We organize hackathons and crowdsourcing events where we digitize, analyze and visualize data on public spending together with our supporters and volunteers. In our advocacy activities we work on issues such as political finance, asset declarations, whistleblower protection, public procurement, freedom of information, lobbying and local governance & civic participation.
K-Test is a tool that checks your propensity for corruption. K-Test aims to highlight the broader social context of corruption. Our goal is to show: corruption does not begin with the acceptance of millions or billions worth of bribes but roots in our everyday social behaviour. Check it here: http://k-teszt.hu/
Our project on informal payments in maternity care, aims to examine the complex patterns behind petty corruption in the health sector, raise awareness around this corruption scheme and advocate for systemic change. The system of informal payments does not only spoil patient – doctor relations, but has dozens of negative consequences: it favors wealthy patients against less privileged citizens, it blocks attempts of transparency, it leads to unneeded interventions (such as C-sections – since women will be fostered to give birth when the chosen doctor is on duty/call), it hinders the merit based promotion of young doctors as doctors in senior position decide on surgeries and block positions to secure their extra incomes. Informal payments in maternity care further amplify gender issues and the asymmetrical relation between mainly male obstetricians and childbearing women.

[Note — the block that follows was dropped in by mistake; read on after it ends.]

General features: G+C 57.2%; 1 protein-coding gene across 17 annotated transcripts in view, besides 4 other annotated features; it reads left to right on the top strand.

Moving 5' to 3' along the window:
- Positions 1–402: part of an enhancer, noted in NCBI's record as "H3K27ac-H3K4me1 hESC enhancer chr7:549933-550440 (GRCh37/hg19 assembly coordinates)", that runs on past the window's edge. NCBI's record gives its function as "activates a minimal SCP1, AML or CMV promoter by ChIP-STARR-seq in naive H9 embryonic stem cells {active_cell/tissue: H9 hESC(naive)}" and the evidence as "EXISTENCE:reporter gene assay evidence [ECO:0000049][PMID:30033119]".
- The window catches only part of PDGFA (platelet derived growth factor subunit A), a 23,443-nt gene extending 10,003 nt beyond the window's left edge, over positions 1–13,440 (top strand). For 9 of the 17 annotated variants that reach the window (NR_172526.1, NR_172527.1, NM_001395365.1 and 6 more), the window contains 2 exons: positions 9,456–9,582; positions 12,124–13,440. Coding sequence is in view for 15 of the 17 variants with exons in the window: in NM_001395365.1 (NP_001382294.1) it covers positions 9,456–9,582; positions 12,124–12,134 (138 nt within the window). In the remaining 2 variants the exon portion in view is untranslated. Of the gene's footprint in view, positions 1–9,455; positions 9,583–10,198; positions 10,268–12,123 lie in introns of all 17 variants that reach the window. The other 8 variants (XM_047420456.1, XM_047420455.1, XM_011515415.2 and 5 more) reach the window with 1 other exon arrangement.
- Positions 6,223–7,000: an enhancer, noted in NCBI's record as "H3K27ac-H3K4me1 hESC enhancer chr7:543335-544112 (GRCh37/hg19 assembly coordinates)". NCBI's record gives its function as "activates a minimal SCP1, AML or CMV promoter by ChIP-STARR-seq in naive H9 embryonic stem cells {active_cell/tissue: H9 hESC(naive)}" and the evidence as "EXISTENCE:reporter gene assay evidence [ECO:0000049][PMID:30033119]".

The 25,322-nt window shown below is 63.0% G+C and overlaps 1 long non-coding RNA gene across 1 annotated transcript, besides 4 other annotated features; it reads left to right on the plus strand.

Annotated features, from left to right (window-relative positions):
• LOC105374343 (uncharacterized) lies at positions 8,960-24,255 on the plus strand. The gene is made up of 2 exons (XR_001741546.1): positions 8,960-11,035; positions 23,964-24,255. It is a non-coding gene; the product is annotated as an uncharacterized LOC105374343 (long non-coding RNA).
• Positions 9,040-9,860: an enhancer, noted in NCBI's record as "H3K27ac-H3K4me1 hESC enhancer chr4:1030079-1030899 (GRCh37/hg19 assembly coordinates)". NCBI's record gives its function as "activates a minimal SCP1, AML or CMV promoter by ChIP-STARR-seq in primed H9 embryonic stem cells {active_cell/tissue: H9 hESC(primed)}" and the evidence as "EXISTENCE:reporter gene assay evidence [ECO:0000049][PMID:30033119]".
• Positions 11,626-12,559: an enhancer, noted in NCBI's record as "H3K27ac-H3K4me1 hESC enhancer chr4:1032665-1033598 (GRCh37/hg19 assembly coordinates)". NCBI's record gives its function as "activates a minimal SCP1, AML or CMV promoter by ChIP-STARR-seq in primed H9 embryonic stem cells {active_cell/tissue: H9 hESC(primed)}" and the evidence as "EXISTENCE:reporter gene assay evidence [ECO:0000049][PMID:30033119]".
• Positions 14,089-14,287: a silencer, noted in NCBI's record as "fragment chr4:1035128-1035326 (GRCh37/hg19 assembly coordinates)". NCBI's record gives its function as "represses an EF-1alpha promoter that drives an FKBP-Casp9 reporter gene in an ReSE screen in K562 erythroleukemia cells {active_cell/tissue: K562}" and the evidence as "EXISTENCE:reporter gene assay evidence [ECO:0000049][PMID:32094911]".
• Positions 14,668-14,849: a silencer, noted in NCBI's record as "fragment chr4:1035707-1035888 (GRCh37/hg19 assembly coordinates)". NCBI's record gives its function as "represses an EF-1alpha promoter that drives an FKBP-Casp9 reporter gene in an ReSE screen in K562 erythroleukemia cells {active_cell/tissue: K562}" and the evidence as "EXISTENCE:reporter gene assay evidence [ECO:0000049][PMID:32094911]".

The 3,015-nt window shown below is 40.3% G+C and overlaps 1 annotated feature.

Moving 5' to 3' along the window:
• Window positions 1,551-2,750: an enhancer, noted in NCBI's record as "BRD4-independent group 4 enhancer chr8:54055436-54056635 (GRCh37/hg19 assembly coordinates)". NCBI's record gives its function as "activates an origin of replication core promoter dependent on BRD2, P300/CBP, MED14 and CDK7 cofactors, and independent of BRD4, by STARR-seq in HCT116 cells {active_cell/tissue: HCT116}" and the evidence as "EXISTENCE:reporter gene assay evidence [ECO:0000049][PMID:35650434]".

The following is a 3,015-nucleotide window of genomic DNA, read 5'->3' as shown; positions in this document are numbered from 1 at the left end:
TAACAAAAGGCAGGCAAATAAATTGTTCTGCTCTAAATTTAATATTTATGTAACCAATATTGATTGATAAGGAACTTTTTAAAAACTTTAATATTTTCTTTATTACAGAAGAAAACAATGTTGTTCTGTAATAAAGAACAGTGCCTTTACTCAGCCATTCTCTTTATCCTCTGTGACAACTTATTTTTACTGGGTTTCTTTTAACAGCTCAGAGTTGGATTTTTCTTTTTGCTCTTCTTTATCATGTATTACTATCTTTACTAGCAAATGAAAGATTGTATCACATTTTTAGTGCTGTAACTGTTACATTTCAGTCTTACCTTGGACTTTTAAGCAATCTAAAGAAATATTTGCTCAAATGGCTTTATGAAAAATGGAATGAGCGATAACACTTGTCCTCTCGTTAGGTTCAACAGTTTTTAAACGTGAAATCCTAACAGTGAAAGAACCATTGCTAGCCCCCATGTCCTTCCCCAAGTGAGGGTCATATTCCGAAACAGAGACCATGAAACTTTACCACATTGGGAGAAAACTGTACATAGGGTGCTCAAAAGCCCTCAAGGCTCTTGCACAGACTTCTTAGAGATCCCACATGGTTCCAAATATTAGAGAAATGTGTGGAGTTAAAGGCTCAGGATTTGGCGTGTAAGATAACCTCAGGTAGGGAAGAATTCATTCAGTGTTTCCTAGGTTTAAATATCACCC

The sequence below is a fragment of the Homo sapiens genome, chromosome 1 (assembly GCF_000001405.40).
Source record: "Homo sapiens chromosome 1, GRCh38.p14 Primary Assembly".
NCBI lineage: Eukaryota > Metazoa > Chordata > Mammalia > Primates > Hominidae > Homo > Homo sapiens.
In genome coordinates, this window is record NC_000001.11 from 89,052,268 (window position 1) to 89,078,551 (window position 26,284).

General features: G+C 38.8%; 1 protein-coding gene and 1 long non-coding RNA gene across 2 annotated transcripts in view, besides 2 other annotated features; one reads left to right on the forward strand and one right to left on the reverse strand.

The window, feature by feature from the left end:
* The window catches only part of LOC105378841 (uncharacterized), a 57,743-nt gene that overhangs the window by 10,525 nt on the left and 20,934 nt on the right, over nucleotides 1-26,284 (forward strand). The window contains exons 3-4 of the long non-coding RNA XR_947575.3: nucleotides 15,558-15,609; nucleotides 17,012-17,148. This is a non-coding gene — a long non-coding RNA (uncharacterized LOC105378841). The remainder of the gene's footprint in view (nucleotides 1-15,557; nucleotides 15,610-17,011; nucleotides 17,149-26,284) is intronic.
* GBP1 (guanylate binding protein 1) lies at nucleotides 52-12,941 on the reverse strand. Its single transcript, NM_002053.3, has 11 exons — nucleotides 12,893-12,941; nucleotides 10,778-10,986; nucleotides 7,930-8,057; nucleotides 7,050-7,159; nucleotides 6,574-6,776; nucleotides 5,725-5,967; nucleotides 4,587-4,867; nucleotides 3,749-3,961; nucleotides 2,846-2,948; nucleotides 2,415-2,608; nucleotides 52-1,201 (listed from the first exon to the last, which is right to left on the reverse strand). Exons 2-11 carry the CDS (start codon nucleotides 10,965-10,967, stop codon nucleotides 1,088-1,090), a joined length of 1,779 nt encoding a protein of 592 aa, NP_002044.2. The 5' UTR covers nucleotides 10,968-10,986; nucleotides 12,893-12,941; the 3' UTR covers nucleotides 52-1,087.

K-Monitor's Hotel Oligarch (nerhotel.hu) project is a map of restaurants and hotels owned or operated by politically exposed persons, in order to make the ownership structures of the sector transparent and help concious consumer choices.
Our open source participatory mapping platform Partimap.eu helps civil initiatives and local municipalities to gather the needs and interests of citizens in urban development.
In several cases where government agencies or the beneficiaries of public funds refused to respond to our information requests, we turn to court. We went to court to find out the costs of Viktor Orban and his family's trip to Rome last year on a plane belonging to the national defence, to obtain contracts for the new building of the Ministry of Finance, which was renovated with billions of forints, or to receive documents from cabinet meetings that are hidden from the public. We have also gone after the Hungarian Chamber of Court Bailiffs, involved in one of the most serious corruption scandals of the last years, still trying to hide contracts signed by its leadership already in detention.
In 2022, K-Monitor had a total of thirteen lawsuits, all but one of which it won. In the latter case we lost against the Ministry of the Interior, where we sought to obtain background studies drafted by the Boston Consulting Group for the ongoing healthcare reform that is performed without public consultation. We appealed to the Constitutional Court against the final decision. However, in our cases we not only pursued the obtention of data, but we also wanted to improve case law and judicial practice on freedom of information. This was particularly important for us, as we closely followed the adoption of new litigation rules in the framework of the conditionality mechanism and the entry into force of the Tromsø Convention, which was established by the Council of Europe and to which Hungary signed up to new obligations in favour of data applicants.